Notice how the Spirit tells John to "rise" (egeiro) and measure the temple of God, the altar, and those who worship within it. This emphasises the spiritual connection between egeiro and the temple's stones. If you read through Revelation 11, you will see that the temple and what is within it is spoken of from a very negative context, thereby revealing God's disapproval of it. When a believer arises from the "group mentality" and stops being dazzled by the temple's power and glory, he will begin to "measure" it (i.e. judge it) from God's perspective, and he will find the temple to be very lacking. He will see the writing on the wall, written with the rod he is measuring with, and he will see that the writing reads "Mene, mene, tekel, upharsim".

 

As a parenthesis, it is worth noting that the word "reed" in Revelation 11:1 above was translated from the Greek word kalamos, which, interestingly enough, is translated as "pen" in 3 John 1:13. Thus, it is spiritually related to writing, as when an inspector writes up a report on the entity that he has examined. The word "rod", on the other hand, was translated from the Greek word rhabdos, which is used in various verses (such as 1 Corinthians 4:21, Revelation 2:27, Revelation 12:5, and Revelation 19:15) to denote a rod of punishment. Hence, the reed that is "like unto a rod" of Revelation 11:1 does not denote a pen that writes a cold, academic, and emotionally detached report on the state of things. Instead, it is a pen that unleashes the judgement of God on that which is being examined. Because of its "reporting" and "recording" nature, the kalamos reed of Revelation 11:1 points to the teacher endowment, whereas the rhabdos rod points to the apostolic endowment of judgements. Thus, Revelation 11:1 points to someone rising up as a teacher-apostle to evaluate the temple, which points to the "division-inducing" red-horse rider, since red-horse riders are teacher-apostles (gone prophetic).

 

Unready many times over

As we shared above, the word "think" in the phrase "an hour as ye think not" of Matthew 24:44 was translated from the Greek verb dokeo, which literally means "to opine". After Matthew 3:9, the second verse where dokeo appears is Matthew 6:7, where it is again translated as "think":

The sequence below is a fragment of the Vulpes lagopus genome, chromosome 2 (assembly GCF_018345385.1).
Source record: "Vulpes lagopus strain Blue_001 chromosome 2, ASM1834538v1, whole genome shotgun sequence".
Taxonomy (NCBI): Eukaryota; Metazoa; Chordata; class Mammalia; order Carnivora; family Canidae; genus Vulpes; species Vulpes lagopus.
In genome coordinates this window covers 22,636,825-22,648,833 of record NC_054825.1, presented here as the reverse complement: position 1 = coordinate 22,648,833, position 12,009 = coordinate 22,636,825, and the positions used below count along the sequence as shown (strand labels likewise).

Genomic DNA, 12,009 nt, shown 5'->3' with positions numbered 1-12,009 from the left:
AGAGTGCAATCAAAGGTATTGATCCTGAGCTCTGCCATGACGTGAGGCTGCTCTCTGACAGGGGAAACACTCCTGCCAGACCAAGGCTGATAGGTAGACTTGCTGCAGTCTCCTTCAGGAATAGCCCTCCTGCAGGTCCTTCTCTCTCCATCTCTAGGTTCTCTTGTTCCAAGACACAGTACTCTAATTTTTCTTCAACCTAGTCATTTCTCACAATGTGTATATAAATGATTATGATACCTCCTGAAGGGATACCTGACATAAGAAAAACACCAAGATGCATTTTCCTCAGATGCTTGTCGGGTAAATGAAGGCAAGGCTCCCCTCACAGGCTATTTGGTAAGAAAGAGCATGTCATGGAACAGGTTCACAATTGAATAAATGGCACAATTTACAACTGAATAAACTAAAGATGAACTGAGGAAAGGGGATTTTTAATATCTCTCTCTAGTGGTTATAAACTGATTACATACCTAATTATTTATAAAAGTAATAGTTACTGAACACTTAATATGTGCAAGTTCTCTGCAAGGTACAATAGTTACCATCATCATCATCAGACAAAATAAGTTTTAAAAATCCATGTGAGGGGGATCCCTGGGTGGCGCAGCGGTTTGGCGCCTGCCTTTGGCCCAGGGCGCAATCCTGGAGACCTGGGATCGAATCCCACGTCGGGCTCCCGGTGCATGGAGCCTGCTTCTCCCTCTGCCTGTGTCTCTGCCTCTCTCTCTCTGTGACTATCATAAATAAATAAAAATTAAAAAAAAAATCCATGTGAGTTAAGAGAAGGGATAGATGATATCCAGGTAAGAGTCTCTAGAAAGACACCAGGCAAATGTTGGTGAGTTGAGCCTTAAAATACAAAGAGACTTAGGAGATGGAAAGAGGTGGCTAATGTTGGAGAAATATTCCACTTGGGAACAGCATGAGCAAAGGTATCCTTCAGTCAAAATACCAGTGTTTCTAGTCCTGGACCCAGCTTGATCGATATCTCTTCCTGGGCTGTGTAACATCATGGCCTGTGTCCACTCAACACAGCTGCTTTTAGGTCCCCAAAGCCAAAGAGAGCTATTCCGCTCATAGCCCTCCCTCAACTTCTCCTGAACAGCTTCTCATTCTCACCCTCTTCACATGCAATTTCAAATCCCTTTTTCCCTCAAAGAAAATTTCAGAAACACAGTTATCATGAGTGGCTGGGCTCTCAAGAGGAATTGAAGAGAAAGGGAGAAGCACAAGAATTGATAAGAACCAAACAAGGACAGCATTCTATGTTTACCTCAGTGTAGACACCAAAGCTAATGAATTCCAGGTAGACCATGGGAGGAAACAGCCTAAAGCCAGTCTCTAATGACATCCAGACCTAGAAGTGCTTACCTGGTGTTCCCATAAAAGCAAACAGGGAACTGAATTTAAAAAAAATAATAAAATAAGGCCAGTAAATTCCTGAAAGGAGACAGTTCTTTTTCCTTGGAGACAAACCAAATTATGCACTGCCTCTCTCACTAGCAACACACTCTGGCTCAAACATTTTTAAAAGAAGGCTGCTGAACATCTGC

"But when ye pray, use not vain repetitions, as the heathen do: for they think that they shall be heard for their much speaking." (Matthew 6:7)

 

Therefore, we can infer that those who compensate quality with quantity will develop a type of opinion that will prevent them discerning the coming of the Son of Man described in Matthew 24. Quantity-centric people do not mind uttering the same thoughts over and over again, without ever adding or producing something new (for out of the abundance of a heart with nothing new the mouth speaks nothing new).

 

Distantly unready

The type of person described in Matthew 6:7 above also speaks of someone who perceives God as a very distant person who may or may not have heard what he has said, since a person who can see the other person's acknowledgement of his request will not feel the need to repeat it. In other words, the person described in Matthew 6:7 is like a person shouting into the wind in the middle of a deserted place, hoping that someone out there will hear his plea. Such a person will not stop to wait for God's response or "opinion" regarding his request, since he does not see anyone near him who may respond, meaning that his communication will remain one-directional, speaking and voicing his desires without expecting or caring for the other person's reactions or thoughts. Thus, it is no coincidence that the word "heard" in Matthew 6:7 above was translated from the Greek verb eisakouo, which only appears 5 times in all of Scripture, the 4th time being in the following verse, where Paul quotes Isaiah 28:11:

 

"In the law it is written, With men of other tongues and other lips will I speak unto this people; and yet for all that will they not hear me, saith the Lord" (1 Corinthians 14:21)

 

It is interesting to consider that, in the other 4 verses where eisakouo appears, it is used to explicitly refer to God hearing our prayers (Matthew 6:7, Luke 1:13, Acts 10:31, Hebrews 5:7). Hence, 1 Corinthians 14:21 actually portrays man as not hearing God when God prays towards him! The natural man cannot understand the "personal" nature of our New-Covenant relationship with God. This is why he usually degenerates into a one-way relationship with God where he is constantly talking and repeating his desires without waiting to hear the thoughts from God's hearts. Such a person will therefore be totally unprepared as God prepares the spiritual scenario for His manifestation, a manifestation that will be completely different from all of his (dokeo) opinions and expectations.

 

{As a parenthesis, it is important to emphasise that, when we pray to the Lord, we must expect a response from Him, and we must be willing to be silent long enough to hear that response. Instead of simply repeating our opinion over and over again, we must long to learn His opinion and align our hearts accordingly. We must allow the Lord to pray His desires into our hearts.}

 

The unready strangers

The third time that the verb dokeo (to "think" or "opine") appears in Scripture is in verse 25 of the following passage, translated as "thinkest":